The demand for gambling: a review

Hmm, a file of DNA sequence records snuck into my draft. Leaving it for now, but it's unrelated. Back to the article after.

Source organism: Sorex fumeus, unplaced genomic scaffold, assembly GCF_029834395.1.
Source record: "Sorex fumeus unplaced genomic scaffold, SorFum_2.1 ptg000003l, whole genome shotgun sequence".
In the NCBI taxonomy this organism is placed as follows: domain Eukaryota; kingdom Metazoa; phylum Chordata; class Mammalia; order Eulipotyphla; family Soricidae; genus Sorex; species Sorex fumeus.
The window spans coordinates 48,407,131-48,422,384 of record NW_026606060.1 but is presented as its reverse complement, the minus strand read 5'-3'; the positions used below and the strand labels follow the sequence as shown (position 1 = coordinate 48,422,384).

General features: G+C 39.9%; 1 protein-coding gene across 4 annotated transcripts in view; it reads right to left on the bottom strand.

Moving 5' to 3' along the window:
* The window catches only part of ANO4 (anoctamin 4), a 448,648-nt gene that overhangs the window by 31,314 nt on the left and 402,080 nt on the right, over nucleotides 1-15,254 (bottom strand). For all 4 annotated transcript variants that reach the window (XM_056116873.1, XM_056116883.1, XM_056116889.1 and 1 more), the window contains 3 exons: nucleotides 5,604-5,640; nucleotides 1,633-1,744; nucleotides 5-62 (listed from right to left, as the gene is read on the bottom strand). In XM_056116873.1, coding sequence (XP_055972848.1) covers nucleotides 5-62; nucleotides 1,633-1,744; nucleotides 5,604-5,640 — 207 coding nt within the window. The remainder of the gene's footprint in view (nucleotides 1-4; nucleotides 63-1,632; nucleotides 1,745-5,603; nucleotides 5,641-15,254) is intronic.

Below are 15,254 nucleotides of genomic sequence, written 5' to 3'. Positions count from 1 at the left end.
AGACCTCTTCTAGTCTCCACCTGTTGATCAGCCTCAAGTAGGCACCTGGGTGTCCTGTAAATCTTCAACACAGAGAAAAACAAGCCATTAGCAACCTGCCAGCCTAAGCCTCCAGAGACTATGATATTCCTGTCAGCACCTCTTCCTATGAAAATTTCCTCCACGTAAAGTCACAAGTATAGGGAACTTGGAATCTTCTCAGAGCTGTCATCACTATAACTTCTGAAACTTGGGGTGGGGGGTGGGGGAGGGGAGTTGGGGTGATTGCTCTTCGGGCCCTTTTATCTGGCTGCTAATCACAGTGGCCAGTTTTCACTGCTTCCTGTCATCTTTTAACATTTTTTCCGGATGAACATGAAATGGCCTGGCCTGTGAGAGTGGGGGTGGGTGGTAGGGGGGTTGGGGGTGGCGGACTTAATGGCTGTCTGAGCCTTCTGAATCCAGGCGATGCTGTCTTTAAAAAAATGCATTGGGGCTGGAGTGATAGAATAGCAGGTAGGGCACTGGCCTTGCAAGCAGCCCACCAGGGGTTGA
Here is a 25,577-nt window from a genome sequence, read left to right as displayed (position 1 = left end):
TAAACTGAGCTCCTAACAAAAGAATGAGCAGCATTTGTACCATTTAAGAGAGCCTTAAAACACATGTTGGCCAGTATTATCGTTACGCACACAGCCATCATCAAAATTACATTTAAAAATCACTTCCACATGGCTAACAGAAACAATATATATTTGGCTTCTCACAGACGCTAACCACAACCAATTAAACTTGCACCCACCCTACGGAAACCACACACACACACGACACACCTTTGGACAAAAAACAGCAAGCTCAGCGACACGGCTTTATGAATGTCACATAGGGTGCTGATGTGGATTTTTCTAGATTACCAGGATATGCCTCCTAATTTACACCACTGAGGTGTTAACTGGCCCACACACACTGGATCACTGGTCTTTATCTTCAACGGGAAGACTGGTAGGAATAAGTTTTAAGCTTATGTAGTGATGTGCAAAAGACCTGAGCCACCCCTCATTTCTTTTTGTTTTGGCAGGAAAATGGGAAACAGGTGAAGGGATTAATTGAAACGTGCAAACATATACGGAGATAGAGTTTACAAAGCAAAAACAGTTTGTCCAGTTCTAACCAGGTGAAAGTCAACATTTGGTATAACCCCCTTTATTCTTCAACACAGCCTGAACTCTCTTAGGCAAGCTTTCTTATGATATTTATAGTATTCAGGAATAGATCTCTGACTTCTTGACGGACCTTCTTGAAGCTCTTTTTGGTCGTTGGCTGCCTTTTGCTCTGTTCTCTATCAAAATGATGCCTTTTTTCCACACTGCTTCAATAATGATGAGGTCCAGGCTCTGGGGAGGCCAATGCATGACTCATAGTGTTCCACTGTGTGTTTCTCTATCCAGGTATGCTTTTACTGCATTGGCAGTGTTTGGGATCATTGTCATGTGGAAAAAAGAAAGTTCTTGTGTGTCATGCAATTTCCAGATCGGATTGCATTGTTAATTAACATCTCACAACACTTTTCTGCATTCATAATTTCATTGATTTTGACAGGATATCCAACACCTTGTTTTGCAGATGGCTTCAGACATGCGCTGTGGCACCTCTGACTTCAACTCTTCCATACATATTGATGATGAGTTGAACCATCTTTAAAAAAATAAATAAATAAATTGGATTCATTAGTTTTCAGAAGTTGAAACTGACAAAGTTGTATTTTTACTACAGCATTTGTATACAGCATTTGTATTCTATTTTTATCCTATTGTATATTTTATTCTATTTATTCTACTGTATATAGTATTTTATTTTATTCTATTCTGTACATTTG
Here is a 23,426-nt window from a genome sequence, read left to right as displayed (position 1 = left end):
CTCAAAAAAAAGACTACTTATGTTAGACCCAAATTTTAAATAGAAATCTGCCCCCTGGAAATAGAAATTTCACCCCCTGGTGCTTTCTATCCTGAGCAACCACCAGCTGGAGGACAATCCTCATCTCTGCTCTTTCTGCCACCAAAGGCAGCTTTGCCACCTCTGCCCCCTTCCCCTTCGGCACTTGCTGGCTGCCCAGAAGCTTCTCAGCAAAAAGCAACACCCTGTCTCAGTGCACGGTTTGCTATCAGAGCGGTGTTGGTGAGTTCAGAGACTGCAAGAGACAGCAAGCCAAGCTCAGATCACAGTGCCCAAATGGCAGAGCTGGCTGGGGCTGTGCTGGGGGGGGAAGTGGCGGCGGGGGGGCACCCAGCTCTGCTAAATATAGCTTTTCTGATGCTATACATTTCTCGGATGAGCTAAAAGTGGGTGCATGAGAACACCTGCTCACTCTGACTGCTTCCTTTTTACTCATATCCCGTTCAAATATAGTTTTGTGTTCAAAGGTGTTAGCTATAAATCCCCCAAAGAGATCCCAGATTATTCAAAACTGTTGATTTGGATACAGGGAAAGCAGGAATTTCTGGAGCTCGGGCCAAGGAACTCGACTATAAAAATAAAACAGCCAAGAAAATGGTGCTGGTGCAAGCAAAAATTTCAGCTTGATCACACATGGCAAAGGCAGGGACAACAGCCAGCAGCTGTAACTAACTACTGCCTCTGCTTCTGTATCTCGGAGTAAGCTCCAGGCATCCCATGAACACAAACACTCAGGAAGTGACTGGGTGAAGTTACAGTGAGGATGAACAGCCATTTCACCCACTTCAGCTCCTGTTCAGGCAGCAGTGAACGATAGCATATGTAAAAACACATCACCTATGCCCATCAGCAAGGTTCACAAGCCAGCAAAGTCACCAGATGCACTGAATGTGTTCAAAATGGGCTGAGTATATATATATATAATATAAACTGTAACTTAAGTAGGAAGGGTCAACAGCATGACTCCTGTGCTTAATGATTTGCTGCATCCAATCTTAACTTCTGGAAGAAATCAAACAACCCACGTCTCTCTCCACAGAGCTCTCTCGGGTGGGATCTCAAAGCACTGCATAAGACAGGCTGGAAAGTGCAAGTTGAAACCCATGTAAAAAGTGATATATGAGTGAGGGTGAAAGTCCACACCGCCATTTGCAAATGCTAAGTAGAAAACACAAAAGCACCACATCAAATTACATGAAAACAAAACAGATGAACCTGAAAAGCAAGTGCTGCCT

Introduction A rapid global expansion in gambling turnover has heightened interest in identifying the ‘optimal’ level of regulation in the gambling industry. Key policy objectives in this regard includedetermining the ideal structure of gambling taxes, maximising the net social beneﬁt of gambling and devising optimal responses to environmental changes, such as the growth of Internet gambling. Successful formulation of policy in these areas depends on the availability of good empirical evidence on demand characteristics and substitution patterns for various types of gambling activity. Policymakers in many countries are especially interested in assessing substitution effects for national and state lotteries, since they have become increasingly dependent on this source of revenue. They are also interested in determining how regulatory changes affect the demand for alcohol, tobacco, entertainment services and other consumer products that generate substantial tax revenue. The question of whether these products are substitutes or complements for gambling has important revenue implications when gambling regulations are modiﬁed.